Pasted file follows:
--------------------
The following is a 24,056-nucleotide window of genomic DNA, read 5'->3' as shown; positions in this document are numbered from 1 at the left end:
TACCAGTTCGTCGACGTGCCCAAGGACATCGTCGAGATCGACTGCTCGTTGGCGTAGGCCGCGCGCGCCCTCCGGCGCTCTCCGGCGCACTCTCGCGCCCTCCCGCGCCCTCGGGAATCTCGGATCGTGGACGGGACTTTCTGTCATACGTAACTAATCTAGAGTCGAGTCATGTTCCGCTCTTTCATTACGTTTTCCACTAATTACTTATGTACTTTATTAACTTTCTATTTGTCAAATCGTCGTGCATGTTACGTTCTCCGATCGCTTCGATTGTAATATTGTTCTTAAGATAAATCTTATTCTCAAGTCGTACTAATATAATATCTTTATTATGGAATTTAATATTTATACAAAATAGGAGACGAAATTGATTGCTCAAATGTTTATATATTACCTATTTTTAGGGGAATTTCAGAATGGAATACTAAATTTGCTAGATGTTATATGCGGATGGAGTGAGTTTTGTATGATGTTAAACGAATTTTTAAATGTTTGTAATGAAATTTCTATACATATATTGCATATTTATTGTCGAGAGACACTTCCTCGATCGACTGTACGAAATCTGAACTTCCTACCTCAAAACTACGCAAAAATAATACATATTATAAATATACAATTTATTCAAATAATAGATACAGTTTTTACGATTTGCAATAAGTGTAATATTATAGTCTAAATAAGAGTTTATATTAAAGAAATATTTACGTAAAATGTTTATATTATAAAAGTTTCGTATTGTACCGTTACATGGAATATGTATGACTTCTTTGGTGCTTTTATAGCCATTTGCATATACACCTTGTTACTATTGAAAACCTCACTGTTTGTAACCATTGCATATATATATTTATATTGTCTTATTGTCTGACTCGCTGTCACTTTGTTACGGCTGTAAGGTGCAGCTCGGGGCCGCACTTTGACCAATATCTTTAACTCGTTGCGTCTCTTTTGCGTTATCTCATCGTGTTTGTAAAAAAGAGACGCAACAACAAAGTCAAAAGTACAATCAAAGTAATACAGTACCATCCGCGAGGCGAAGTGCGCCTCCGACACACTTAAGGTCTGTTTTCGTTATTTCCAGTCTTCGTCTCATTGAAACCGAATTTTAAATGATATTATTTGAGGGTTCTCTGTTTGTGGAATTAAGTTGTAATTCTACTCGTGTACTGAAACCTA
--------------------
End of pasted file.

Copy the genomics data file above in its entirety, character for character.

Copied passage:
The following is a 24,056-nucleotide window of genomic DNA, read 5'->3' as shown; positions in this document are numbered from 1 at the left end:
TACCAGTTCGTCGACGTGCCCAAGGACATCGTCGAGATCGACTGCTCGTTGGCGTAGGCCGCGCGCGCCCTCCGGCGCTCTCCGGCGCACTCTCGCGCCCTCCCGCGCCCTCGGGAATCTCGGATCGTGGACGGGACTTTCTGTCATACGTAACTAATCTAGAGTCGAGTCATGTTCCGCTCTTTCATTACGTTTTCCACTAATTACTTATGTACTTTATTAACTTTCTATTTGTCAAATCGTCGTGCATGTTACGTTCTCCGATCGCTTCGATTGTAATATTGTTCTTAAGATAAATCTTATTCTCAAGTCGTACTAATATAATATCTTTATTATGGAATTTAATATTTATACAAAATAGGAGACGAAATTGATTGCTCAAATGTTTATATATTACCTATTTTTAGGGGAATTTCAGAATGGAATACTAAATTTGCTAGATGTTATATGCGGATGGAGTGAGTTTTGTATGATGTTAAACGAATTTTTAAATGTTTGTAATGAAATTTCTATACATATATTGCATATTTATTGTCGAGAGACACTTCCTCGATCGACTGTACGAAATCTGAACTTCCTACCTCAAAACTACGCAAAAATAATACATATTATAAATATACAATTTATTCAAATAATAGATACAGTTTTTACGATTTGCAATAAGTGTAATATTATAGTCTAAATAAGAGTTTATATTAAAGAAATATTTACGTAAAATGTTTATATTATAAAAGTTTCGTATTGTACCGTTACATGGAATATGTATGACTTCTTTGGTGCTTTTATAGCCATTTGCATATACACCTTGTTACTATTGAAAACCTCACTGTTTGTAACCATTGCATATATATATTTATATTGTCTTATTGTCTGACTCGCTGTCACTTTGTTACGGCTGTAAGGTGCAGCTCGGGGCCGCACTTTGACCAATATCTTTAACTCGTTGCGTCTCTTTTGCGTTATCTCATCGTGTTTGTAAAAAAGAGACGCAACAACAAAGTCAAAAGTACAATCAAAGTAATACAGTACCATCCGCGAGGCGAAGTGCGCCTCCGACACACTTAAGGTCTGTTTTCGTTATTTCCAGTCTTCGTCTCATTGAAACCGAATTTTAAATGATATTATTTGAGGGTTCTCTGTTTGTGGAATTAAGTTGTAATTCTACTCGTGTACTGAAACCTA